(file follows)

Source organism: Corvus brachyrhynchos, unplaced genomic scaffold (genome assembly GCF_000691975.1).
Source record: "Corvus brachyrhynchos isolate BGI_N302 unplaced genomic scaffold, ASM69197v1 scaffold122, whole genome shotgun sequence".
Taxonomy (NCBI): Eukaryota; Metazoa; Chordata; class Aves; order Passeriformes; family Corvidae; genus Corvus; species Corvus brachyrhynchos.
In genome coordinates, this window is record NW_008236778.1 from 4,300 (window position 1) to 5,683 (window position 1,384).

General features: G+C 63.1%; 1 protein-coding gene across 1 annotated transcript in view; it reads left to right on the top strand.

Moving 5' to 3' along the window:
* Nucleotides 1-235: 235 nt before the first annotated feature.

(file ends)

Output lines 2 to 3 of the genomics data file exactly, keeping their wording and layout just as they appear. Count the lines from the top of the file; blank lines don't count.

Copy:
Source record: "Corvus brachyrhynchos isolate BGI_N302 unplaced genomic scaffold, ASM69197v1 scaffold122, whole genome shotgun sequence".
Taxonomy (NCBI): Eukaryota; Metazoa; Chordata; class Aves; order Passeriformes; family Corvidae; genus Corvus; species Corvus brachyrhynchos.